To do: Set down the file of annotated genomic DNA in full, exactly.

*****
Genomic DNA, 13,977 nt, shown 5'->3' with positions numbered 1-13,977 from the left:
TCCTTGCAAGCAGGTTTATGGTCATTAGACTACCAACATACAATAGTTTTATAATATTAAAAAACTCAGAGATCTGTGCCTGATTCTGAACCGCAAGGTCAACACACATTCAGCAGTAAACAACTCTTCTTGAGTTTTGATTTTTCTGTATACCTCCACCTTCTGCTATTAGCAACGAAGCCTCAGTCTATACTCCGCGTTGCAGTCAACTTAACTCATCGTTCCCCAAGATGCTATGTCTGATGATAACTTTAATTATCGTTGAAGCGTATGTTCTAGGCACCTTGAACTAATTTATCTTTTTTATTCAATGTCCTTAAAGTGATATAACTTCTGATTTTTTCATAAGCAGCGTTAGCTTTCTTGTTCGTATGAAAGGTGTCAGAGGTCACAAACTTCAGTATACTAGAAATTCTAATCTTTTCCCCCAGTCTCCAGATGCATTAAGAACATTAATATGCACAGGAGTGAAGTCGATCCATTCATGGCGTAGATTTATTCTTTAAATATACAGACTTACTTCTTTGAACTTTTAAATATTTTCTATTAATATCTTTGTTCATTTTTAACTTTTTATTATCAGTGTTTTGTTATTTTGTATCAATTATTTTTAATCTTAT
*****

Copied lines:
Genomic DNA, 13,977 nt, shown 5'->3' with positions numbered 1-13,977 from the left:
TCCTTGCAAGCAGGTTTATGGTCATTAGACTACCAACATACAATAGTTTTATAATATTAAAAAACTCAGAGATCTGTGCCTGATTCTGAACCGCAAGGTCAACACACATTCAGCAGTAAACAACTCTTCTTGAGTTTTGATTTTTCTGTATACCTCCACCTTCTGCTATTAGCAACGAAGCCTCAGTCTATACTCCGCGTTGCAGTCAACTTAACTCATCGTTCCCCAAGATGCTATGTCTGATGATAACTTTAATTATCGTTGAAGCGTATGTTCTAGGCACCTTGAACTAATTTATCTTTTTTATTCAATGTCCTTAAAGTGATATAACTTCTGATTTTTTCATAAGCAGCGTTAGCTTTCTTGTTCGTATGAAAGGTGTCAGAGGTCACAAACTTCAGTATACTAGAAATTCTAATCTTTTCCCCCAGTCTCCAGATGCATTAAGAACATTAATATGCACAGGAGTGAAGTCGATCCATTCATGGCGTAGATTTATTCTTTAAATATACAGACTTACTTCTTTGAACTTTTAAATATTTTCTATTAATATCTTTGTTCATTTTTAACTTTTTATTATCAGTGTTTTGTTATTTTGTATCAATTATTTTTAATCTTAT